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This CAPTCHA Makes Sure You’re A Robot. Yes, You Read That Right

It’s internet security, but for a world run by AI rather than people.

This CAPTCHA Makes Sure You’re A Robot. Yes, You Read That Right
[Image: Humans Not Invited (screenshot), Markus Spiske/Unsplash (pattern)]

“Click the three photos that have pizza in them.”

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This is the sort of degrading task that security checkpoints across the web place upon us today, urging us, “prove you’re human by doing something a computer can’t do!”

But truth be told, computers are getting pretty good at just about everything humans do. And for this reality, there’s a new type of CAPTCHA on the prowl: A test that only lets the robots in, and keeps fleshy humans out. The CAPTCHA is a parody project called Humans Not Invited, developed by Do Something Good and featured on Prosthetic Knowledge. But as far as Reddit’s computer scientists can tell, this parody is still a perfectly legitimate working system.

[Image: Humans Not Invited (screenshot), Markus Spiske/Unsplash (pattern)]
When you load Humans Not Invited, the CAPTCHA tasks you with something like spotting flowers or park benches. But instead of the normally photographed scenes you expect, these photos are blurred beyond recognition. That’s right, it’s expecting you have some sort of advanced computer vision that can rewind a distortion algorithm to see the objects inside.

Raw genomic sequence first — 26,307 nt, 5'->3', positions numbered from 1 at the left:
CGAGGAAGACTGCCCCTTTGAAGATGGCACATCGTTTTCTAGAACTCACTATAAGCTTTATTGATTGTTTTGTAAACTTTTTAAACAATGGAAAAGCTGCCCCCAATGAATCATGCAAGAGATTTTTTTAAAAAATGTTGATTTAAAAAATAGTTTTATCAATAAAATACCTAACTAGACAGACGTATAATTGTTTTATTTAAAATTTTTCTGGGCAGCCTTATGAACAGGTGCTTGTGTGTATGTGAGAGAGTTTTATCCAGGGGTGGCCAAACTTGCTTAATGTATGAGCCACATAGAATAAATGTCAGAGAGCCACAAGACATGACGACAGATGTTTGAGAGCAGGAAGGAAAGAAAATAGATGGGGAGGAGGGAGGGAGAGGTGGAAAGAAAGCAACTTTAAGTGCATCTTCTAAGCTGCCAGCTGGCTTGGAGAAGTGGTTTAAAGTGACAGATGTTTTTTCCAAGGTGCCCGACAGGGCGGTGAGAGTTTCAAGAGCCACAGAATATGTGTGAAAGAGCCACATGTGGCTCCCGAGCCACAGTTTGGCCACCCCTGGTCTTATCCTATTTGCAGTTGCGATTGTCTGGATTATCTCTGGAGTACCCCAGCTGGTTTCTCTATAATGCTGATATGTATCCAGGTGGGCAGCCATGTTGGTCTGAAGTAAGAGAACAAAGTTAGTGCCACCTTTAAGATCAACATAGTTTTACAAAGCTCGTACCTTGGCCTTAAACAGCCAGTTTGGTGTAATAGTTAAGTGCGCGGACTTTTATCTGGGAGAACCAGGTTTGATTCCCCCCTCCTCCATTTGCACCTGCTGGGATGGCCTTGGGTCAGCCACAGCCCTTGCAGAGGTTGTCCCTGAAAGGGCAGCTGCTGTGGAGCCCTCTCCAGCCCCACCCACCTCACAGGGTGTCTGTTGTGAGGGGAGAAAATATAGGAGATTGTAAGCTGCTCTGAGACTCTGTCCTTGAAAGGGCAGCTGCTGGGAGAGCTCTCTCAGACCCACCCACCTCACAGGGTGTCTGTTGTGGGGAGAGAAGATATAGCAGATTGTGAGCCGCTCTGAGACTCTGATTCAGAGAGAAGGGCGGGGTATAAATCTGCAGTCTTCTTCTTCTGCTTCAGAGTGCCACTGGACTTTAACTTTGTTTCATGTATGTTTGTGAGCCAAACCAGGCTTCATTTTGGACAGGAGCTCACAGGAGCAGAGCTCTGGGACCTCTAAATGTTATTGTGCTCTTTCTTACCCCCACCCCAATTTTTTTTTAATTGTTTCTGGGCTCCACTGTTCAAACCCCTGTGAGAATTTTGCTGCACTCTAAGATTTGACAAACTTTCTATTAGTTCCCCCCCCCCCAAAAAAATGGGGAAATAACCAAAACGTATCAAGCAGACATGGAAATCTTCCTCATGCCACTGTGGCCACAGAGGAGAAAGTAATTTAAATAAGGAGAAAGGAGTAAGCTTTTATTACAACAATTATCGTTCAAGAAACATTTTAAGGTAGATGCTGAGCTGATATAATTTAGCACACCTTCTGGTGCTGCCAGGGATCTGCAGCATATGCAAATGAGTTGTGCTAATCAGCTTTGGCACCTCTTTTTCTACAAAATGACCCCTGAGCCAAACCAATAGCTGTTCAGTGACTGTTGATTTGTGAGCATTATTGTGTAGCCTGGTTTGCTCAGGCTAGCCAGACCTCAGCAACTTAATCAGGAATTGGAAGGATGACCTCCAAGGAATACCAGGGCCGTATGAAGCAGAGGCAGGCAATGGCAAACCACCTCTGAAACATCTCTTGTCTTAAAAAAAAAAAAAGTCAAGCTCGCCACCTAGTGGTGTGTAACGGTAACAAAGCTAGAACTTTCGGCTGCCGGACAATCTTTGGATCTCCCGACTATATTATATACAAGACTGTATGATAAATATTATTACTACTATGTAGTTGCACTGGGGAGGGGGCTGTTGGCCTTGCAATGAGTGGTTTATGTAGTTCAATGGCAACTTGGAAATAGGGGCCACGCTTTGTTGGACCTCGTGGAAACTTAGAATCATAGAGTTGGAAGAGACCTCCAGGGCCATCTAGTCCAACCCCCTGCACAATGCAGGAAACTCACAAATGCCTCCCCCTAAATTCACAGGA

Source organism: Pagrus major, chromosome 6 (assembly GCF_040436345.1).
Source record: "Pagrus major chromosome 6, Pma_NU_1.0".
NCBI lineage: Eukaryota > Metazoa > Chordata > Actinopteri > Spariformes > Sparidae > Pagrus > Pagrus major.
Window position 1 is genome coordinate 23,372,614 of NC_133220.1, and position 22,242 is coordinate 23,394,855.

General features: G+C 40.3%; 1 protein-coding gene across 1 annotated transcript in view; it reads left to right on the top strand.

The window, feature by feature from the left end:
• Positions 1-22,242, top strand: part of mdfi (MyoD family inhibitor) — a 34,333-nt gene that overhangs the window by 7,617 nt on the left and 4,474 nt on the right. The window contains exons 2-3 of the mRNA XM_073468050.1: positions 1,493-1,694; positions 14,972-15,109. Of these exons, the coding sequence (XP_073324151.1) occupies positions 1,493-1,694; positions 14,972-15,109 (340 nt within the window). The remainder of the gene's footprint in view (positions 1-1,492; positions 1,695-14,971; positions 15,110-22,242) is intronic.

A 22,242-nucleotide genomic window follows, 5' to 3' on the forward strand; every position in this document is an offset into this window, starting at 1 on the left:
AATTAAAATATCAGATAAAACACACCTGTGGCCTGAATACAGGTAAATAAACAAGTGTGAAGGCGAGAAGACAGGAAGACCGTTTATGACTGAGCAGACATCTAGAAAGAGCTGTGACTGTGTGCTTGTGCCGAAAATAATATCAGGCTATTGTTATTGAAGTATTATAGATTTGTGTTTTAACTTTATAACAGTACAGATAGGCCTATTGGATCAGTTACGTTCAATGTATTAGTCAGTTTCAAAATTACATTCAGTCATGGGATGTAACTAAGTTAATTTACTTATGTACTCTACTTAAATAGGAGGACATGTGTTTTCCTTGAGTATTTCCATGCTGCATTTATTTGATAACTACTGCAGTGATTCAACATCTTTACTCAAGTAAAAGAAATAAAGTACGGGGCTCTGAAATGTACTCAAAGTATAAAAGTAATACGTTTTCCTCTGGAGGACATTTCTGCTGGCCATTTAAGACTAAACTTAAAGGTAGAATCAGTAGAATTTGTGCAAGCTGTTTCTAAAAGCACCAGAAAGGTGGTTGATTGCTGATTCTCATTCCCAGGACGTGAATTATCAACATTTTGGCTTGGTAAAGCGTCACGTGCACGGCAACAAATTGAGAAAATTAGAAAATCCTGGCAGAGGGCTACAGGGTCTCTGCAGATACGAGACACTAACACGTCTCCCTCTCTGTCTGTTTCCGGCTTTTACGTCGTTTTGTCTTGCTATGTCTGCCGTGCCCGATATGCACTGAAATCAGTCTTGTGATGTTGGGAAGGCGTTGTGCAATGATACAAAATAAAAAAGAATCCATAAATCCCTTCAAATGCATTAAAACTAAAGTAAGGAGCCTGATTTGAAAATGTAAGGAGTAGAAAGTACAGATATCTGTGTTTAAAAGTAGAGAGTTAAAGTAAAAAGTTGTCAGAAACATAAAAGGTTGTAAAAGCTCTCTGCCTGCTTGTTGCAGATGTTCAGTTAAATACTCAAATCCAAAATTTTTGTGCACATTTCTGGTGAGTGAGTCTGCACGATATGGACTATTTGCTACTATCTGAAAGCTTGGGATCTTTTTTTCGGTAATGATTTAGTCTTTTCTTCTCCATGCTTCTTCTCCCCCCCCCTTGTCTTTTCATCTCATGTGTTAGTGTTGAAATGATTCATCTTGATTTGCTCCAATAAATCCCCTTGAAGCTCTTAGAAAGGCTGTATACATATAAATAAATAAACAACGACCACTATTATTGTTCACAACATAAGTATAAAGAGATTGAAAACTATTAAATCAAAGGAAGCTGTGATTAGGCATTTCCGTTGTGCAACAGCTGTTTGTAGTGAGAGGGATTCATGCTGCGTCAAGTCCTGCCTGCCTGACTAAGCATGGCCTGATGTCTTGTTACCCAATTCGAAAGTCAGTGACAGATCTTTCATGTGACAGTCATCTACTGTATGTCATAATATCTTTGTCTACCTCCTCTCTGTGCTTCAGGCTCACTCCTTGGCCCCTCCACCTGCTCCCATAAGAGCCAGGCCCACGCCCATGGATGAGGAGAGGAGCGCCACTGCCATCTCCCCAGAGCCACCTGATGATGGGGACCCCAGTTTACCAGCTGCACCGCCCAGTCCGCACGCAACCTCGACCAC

Obviously, to human eyes, these images look like foggy windows–they’re beyond our comprehension without help from an algorithm. It’s also unclear if anyone has built a bot that can pass the test yet–but’s a superb joke all the same, the perfect parody of a future where AI takes human jobs and leaves us with nothing important left to do.

[Image: Humans Not Invited (screenshot), Markus Spiske/Unsplash (pattern)]
I tried to make a lucky guess to get inside–I had to spot all of the modems amidst the grid of blurs–but I was quickly classified as a human and shunted to the empty, digital hamster cage that is a blank URL reading “You’re a human. You’re not invited.”

Someone else was luckier, though, and you can see the message they got here. That is if you aren’t concerned about upsetting the robots for snooping on their party.

About the author

Mark Wilson is a senior writer at Fast Company. He started Philanthroper.com, a simple way to give back every day.

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